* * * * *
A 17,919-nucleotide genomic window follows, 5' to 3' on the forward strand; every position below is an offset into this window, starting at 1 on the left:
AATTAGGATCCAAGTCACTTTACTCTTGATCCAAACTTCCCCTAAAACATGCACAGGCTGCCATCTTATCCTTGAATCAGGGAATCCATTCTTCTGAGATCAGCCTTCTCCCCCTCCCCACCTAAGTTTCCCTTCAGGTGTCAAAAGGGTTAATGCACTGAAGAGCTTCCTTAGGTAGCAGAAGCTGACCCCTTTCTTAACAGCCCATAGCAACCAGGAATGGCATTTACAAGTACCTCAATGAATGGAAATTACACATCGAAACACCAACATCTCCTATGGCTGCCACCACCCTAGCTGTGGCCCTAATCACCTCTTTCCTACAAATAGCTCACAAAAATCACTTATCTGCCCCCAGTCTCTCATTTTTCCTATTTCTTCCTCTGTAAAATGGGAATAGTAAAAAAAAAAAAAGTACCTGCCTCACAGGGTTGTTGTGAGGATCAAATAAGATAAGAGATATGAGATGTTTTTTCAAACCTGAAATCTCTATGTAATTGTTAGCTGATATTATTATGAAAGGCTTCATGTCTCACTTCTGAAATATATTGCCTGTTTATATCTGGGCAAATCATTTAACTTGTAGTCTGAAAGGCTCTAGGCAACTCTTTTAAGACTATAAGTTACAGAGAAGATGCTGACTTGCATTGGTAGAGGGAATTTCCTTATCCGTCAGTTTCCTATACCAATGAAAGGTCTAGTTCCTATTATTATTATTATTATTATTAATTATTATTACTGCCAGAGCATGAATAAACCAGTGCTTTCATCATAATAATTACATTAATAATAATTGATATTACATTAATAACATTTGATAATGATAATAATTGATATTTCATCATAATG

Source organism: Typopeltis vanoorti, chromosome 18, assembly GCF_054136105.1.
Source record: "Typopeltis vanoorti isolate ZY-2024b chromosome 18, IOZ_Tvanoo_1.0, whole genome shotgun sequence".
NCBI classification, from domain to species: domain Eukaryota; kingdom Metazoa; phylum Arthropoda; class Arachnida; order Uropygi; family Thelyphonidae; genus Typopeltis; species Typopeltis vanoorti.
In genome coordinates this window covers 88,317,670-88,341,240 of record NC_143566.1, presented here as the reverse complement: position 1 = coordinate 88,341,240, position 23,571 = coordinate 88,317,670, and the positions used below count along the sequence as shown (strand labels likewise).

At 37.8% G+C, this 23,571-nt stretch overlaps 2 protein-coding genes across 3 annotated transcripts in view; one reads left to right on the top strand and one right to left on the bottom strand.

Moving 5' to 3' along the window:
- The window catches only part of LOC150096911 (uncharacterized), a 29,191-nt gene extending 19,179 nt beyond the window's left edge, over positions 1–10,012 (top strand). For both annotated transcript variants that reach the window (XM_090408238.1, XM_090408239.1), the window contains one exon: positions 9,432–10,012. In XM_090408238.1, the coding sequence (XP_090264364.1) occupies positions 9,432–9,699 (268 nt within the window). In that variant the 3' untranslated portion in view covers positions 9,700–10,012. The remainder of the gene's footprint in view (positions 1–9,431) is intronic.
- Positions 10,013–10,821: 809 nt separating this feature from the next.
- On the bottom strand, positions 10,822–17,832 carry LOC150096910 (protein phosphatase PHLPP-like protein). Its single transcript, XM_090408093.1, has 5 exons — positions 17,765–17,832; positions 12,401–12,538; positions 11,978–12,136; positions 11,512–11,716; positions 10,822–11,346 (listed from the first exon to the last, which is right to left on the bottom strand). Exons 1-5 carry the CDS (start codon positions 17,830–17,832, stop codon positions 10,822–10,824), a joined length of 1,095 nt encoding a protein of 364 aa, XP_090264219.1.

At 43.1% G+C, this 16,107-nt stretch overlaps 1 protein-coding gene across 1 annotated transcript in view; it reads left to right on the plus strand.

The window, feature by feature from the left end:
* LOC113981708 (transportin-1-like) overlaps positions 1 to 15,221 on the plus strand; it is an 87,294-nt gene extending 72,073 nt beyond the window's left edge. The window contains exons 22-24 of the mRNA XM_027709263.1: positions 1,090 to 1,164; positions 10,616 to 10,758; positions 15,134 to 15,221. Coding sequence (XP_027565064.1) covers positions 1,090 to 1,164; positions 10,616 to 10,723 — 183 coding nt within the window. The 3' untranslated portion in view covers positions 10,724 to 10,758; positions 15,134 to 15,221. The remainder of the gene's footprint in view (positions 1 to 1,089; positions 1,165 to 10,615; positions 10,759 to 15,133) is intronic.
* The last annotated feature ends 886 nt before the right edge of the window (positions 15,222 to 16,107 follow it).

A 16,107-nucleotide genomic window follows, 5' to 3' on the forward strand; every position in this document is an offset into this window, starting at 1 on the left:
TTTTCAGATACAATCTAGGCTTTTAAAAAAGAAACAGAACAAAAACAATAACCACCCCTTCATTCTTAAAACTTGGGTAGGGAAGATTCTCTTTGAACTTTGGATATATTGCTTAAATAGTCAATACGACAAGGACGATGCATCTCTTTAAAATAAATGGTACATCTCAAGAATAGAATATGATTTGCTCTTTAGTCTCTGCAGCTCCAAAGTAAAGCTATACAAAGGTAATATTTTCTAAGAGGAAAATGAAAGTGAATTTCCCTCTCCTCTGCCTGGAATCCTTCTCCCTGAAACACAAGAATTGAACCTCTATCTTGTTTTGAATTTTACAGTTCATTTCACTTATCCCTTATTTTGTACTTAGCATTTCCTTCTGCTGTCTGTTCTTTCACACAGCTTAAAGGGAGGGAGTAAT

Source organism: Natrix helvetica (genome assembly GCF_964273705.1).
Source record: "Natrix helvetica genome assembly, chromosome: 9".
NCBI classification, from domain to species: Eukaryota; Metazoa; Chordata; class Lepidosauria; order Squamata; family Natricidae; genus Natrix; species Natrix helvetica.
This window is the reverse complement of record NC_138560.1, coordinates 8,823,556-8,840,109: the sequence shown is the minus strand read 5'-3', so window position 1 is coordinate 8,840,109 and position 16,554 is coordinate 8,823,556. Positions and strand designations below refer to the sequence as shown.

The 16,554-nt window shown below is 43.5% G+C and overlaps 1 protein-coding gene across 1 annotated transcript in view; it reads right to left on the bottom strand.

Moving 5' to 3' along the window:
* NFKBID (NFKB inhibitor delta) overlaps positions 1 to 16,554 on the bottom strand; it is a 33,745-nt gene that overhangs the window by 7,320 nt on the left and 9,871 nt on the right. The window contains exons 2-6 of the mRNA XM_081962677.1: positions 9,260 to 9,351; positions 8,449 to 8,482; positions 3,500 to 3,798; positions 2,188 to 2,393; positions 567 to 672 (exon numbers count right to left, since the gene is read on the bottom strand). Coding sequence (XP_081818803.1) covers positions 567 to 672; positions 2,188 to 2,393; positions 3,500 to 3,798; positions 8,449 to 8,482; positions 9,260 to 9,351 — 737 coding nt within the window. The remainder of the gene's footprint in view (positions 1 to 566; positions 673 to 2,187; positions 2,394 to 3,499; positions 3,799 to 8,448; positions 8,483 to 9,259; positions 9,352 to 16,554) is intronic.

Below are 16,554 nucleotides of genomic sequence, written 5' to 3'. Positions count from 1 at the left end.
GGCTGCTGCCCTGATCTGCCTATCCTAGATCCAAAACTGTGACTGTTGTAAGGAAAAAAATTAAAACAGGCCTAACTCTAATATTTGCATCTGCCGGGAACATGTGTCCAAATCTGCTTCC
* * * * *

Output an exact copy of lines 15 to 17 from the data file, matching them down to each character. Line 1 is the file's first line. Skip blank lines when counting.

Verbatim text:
* The last annotated feature ends 886 nt before the right edge of the window (positions 15,222 to 16,107 follow it).

A 16,107-nucleotide genomic window follows, 5' to 3' on the forward strand; every position in this document is an offset into this window, starting at 1 on the left:
TTTTCAGATACAATCTAGGCTTTTAAAAAAGAAACAGAACAAAAACAATAACCACCCCTTCATTCTTAAAACTTGGGTAGGGAAGATTCTCTTTGAACTTTGGATATATTGCTTAAATAGTCAATACGACAAGGACGATGCATCTCTTTAAAATAAATGGTACATCTCAAGAATAGAATATGATTTGCTCTTTAGTCTCTGCAGCTCCAAAGTAAAGCTATACAAAGGTAATATTTTCTAAGAGGAAAATGAAAGTGAATTTCCCTCTCCTCTGCCTGGAATCCTTCTCCCTGAAACACAAGAATTGAACCTCTATCTTGTTTTGAATTTTACAGTTCATTTCACTTATCCCTTATTTTGTACTTAGCATTTCCTTCTGCTGTCTGTTCTTTCACACAGCTTAAAGGGAGGGAGTAAT